Tightening White House Race Roils Markets

     (CN) – A surge by Donald Trump in the polls is roiling financial markets worldwide, as investors have begun to rethink their certainty of a victory by Hillary Clinton.
     The Vix Index, a measure of anticipated U.S. stock market volatility compiled by the Chicago Board Options Exchange, is nearing highs last seen following the United Kingdom’s vote to leave the European Union last summer.
     The index, informally known as Wall Street’s “fear gauge,” is a measure of the implied volatility of the Standard & Poor’s 500 Index.
     The S&P 500 encompasses 500 top companies in leading U.S. industries. Many mutual funds use it as the benchmark they measure their own performance against.
     Investors generally see Clinton as surer bet on future stock performance than Trump because they are familiar with her long public career and feel more certain of what her future policy decisions might be.
     The prospect of a Trump victory brings with it more uncertainty, both because the shoot-from-the-hip billionaire real estate mogul is new to politics and governing, and because his winning would bring a change in the political party that has held the White House for the past eight years.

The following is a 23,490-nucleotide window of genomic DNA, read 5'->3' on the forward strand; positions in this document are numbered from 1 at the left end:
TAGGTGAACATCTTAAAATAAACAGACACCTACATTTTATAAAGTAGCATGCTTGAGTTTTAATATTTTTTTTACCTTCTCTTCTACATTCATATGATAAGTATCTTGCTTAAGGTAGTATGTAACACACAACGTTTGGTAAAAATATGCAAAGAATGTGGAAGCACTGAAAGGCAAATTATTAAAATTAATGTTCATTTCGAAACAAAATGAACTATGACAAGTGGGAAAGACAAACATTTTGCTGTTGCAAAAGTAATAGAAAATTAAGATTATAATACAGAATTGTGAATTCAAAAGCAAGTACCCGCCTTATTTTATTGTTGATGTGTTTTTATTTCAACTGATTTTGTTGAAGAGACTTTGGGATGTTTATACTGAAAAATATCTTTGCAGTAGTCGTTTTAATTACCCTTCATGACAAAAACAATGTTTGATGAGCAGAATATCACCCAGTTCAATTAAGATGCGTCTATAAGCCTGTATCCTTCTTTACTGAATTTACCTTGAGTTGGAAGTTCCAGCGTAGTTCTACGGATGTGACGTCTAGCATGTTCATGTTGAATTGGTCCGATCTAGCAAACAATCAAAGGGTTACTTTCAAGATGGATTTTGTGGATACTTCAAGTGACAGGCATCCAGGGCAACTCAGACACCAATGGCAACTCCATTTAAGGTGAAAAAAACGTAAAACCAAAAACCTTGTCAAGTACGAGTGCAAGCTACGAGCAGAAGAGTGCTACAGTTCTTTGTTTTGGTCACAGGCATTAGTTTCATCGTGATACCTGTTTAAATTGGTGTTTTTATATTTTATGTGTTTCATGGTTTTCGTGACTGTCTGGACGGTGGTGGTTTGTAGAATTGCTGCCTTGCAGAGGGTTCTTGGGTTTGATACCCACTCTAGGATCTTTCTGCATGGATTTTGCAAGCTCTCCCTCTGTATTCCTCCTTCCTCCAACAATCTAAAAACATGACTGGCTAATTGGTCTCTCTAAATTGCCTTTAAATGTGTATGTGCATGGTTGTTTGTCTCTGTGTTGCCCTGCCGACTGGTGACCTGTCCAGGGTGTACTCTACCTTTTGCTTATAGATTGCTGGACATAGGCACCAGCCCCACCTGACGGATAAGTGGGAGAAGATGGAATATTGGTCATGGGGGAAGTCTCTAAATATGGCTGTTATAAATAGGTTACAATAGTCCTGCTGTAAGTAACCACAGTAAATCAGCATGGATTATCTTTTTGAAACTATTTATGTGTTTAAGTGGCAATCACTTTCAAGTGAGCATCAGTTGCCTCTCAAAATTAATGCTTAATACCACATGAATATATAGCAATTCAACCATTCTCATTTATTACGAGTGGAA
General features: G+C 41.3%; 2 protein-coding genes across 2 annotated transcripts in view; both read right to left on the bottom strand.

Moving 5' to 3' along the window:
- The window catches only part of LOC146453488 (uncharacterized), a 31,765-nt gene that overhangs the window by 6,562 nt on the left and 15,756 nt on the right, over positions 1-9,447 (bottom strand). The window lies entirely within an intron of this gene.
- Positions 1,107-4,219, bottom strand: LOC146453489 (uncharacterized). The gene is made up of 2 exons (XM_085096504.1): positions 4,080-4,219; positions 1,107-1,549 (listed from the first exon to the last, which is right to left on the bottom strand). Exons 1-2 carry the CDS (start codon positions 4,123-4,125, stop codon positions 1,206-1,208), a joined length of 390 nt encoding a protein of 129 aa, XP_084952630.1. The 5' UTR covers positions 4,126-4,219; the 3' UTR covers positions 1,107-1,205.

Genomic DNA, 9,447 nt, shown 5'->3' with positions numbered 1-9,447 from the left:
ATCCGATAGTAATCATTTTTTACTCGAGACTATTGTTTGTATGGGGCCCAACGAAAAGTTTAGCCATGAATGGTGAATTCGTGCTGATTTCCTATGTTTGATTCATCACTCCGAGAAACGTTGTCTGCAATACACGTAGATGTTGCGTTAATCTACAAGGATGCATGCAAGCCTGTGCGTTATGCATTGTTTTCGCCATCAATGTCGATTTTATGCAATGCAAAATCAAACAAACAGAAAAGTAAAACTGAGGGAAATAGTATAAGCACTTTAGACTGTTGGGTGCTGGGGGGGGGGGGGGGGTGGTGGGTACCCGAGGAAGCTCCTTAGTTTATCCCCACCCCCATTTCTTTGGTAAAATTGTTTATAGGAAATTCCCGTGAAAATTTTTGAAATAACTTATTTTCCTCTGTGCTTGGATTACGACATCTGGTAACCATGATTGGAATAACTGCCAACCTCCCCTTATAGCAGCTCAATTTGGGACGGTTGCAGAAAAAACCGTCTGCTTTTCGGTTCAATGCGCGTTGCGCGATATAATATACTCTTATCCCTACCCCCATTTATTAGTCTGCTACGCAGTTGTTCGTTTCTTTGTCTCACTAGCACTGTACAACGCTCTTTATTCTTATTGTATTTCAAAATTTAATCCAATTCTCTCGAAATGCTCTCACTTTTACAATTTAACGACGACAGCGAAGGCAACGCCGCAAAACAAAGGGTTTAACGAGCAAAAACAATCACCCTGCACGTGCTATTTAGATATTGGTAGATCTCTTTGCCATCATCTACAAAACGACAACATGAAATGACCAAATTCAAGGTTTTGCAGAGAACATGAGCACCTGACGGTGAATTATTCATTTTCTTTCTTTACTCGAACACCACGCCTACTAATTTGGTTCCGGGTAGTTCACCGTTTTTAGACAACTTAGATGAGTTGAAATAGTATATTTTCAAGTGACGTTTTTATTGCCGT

On Tuesday, an ABC News/Washington Post tracking poll showed Trump with a 1 point lead over Clinton nationally the first time the Republican has had a lead in that poll since May. On Wednesday morning the same poll declared the race a tie.
     A second poll, from Investor’s Business Daily/TIPP, also has the race a tie Wednesday. Meanwhile, the latest Los Angeles Times/USC tracking poll has Trump up by 6 points.
     Economists said Wednesday that traders fear being caught on the wrong side of history and are beginning to react to the prospect of change by moving their money into safe havens like gold.
     On Wednesday morning, the European Stoxx 600 index declined 0.8 percent to its lowest level since July.
     In Asia, meanwhile, Japan’s Nikkei 225 index lost 1.8 percent and the Hang Seng, in Hong Kong dropped 1.4 percent.
     The uncertainty in the election’s outcome also exerted pressure on the Dollar Index a measure of the strength of U.S. currency compared to several international currencies pushing it down 0.3 percent Wednesday morning.
     But that comes after an even larger drop of 0.8 percent on Tuesday, after a slew of polls showed enthusiasm for Clinton sliding and Trump ascending.
     Another interesting measure of how the current state of the presidential race is effecting markets can be found in the Iowa Electronic Market, a futures market run for research and teaching purposes by the University of Iowa.
     It currently says the implied probability of Clinton a majority of the popular vote is 64.2 percent. Last week, the probability of her winning a majority of the popular vote was 89.5 percent.